In part, the effort to better understand earthquakes is hindered by regional factionalism and the federal budget crush.

Thirty-seven states have a significant earthquake problem, but the hazard still is perceived mostly as a California problem. No one has been willing to sponsor additional earthquake research utilizing Southern California’s local seismic hazards as a model for a hazard that could, in principle, just as likely strike the Midwest, New England or the Pacific Northwest.

Even in Japan, where the resources devoted to earthquake preparedness dwarf those invested in California, the survival of freeways and buildings in a major earthquake is considered as much a matter of luck as rigorous preparation.

Nonetheless, Tokyo alone spends an estimated $1 billion a year on earthquake preparations ranging from mandatory emergency drills to meticulous fire-prevention precautions.

Japan is the only country with a major earthquake-prediction program integrated into its emergency disaster-planning program. Among other things, Japan has set up an early-warning system in areas where most great quakes strike to transmit a warning as soon as the Earth begins to shake. The warning is used to safely shut down the country’s high-speed rail system before the damaging shock waves reach the rails.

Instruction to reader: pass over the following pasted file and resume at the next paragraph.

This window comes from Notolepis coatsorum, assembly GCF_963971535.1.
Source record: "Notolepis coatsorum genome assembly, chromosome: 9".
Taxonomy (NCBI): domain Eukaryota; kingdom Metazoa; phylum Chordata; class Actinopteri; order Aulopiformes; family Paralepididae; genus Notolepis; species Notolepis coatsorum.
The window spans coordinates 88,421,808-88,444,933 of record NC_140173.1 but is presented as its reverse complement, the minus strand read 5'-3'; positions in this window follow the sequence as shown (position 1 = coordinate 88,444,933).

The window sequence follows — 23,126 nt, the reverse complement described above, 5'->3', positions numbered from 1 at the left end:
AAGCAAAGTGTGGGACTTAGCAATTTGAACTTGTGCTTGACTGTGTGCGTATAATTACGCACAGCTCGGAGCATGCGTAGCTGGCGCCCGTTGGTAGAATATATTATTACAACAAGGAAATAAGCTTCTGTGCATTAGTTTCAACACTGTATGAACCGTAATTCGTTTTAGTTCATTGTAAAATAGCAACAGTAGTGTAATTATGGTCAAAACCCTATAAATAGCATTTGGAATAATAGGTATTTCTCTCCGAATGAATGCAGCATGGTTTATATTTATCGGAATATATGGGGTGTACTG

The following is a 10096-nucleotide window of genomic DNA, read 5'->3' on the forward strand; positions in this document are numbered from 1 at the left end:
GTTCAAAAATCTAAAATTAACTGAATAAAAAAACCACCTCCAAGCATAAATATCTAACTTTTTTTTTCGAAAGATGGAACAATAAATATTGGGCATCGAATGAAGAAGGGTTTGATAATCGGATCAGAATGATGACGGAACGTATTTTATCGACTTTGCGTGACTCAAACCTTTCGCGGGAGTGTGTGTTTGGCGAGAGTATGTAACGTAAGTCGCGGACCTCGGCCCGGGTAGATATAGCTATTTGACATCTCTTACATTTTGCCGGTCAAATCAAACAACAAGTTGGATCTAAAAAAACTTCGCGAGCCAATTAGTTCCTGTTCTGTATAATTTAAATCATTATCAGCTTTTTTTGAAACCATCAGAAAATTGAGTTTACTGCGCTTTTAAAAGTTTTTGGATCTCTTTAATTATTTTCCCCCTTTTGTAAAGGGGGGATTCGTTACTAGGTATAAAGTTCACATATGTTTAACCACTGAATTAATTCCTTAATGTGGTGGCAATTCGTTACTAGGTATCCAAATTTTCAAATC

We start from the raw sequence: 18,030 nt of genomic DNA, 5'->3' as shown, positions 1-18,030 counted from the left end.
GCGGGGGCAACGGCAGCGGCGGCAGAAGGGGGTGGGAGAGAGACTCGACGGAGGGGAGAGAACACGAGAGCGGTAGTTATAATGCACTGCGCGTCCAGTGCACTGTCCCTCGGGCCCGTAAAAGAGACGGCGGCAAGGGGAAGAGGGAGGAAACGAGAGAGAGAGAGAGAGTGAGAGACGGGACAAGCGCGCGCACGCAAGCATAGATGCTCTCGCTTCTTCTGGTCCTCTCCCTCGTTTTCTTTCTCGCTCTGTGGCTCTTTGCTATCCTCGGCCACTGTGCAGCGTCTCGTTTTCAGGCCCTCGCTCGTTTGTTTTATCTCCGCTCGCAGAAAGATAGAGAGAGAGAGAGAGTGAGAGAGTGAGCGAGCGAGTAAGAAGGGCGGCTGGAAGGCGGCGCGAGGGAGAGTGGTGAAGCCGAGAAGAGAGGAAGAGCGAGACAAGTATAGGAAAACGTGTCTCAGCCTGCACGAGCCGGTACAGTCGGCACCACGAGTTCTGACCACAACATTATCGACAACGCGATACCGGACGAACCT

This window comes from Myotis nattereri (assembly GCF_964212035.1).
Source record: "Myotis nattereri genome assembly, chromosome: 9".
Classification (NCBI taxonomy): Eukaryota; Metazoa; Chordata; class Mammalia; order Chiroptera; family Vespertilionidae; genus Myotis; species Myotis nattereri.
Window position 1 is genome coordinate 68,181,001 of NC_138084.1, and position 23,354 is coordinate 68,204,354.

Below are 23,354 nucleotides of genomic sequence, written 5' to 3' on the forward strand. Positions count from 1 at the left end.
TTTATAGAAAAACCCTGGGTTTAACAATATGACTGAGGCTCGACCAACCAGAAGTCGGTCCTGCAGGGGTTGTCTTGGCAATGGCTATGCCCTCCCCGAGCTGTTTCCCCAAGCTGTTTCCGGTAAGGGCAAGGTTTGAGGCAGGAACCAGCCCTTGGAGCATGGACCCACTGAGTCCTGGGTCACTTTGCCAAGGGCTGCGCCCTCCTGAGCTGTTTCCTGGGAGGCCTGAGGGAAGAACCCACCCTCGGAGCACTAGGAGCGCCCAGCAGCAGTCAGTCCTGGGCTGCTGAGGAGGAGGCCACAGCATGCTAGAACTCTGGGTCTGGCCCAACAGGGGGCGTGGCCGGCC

The only emergency seismic warning system in Southern California--a paging system--is funded privately through Caltech because the U.S. Geological Survey (USGS) doesn’t have the money to pay for it.


Indeed, many federal geologists are frustrated by their inability to command the kinds of resources necessary to carry out important earthquake research. For $100 million - less than the cost of the spy satellites accidentally destroyed in a launch mishap at Vandenberg Air Force Base last summer - seismologists in Southern California could wire the region from top to bottom with the sensors and seismometers necessary to understand the area’s earthquake threat.

“The USGS hasn’t hired anyone in so long that the average age of survey scientists is 51 years old,” says one senior survey geologist who specializes in earthquake predictions. “We’re such a peanut outfit we couldn’t afford our own paging system.”